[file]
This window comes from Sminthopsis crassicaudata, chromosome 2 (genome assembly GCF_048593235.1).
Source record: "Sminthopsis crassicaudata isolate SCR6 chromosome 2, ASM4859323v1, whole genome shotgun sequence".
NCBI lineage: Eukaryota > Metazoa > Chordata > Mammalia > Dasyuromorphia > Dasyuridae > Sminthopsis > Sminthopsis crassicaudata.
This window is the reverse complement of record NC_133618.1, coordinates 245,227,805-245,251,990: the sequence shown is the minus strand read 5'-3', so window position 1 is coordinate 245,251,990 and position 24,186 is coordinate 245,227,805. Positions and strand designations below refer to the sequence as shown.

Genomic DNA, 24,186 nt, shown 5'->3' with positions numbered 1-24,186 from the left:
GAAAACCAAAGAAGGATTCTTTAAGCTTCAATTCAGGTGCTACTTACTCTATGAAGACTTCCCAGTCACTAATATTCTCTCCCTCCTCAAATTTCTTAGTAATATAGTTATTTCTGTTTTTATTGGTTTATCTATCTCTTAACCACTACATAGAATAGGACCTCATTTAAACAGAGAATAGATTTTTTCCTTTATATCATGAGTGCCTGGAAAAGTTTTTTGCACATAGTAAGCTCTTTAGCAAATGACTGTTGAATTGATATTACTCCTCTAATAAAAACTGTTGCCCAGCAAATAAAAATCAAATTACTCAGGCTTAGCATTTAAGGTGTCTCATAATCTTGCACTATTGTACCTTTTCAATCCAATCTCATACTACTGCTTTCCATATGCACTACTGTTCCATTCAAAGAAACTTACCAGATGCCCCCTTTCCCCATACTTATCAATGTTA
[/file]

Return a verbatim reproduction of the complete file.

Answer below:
This window comes from Sminthopsis crassicaudata, chromosome 2 (genome assembly GCF_048593235.1).
Source record: "Sminthopsis crassicaudata isolate SCR6 chromosome 2, ASM4859323v1, whole genome shotgun sequence".
NCBI lineage: Eukaryota > Metazoa > Chordata > Mammalia > Dasyuromorphia > Dasyuridae > Sminthopsis > Sminthopsis crassicaudata.
This window is the reverse complement of record NC_133618.1, coordinates 245,227,805-245,251,990: the sequence shown is the minus strand read 5'-3', so window position 1 is coordinate 245,251,990 and position 24,186 is coordinate 245,227,805. Positions and strand designations below refer to the sequence as shown.

Genomic DNA, 24,186 nt, shown 5'->3' with positions numbered 1-24,186 from the left:
GAAAACCAAAGAAGGATTCTTTAAGCTTCAATTCAGGTGCTACTTACTCTATGAAGACTTCCCAGTCACTAATATTCTCTCCCTCCTCAAATTTCTTAGTAATATAGTTATTTCTGTTTTTATTGGTTTATCTATCTCTTAACCACTACATAGAATAGGACCTCATTTAAACAGAGAATAGATTTTTTCCTTTATATCATGAGTGCCTGGAAAAGTTTTTTGCACATAGTAAGCTCTTTAGCAAATGACTGTTGAATTGATATTACTCCTCTAATAAAAACTGTTGCCCAGCAAATAAAAATCAAATTACTCAGGCTTAGCATTTAAGGTGTCTCATAATCTTGCACTATTGTACCTTTTCAATCCAATCTCATACTACTGCTTTCCATATGCACTACTGTTCCATTCAAAGAAACTTACCAGATGCCCCCTTTCCCCATACTTATCAATGTTA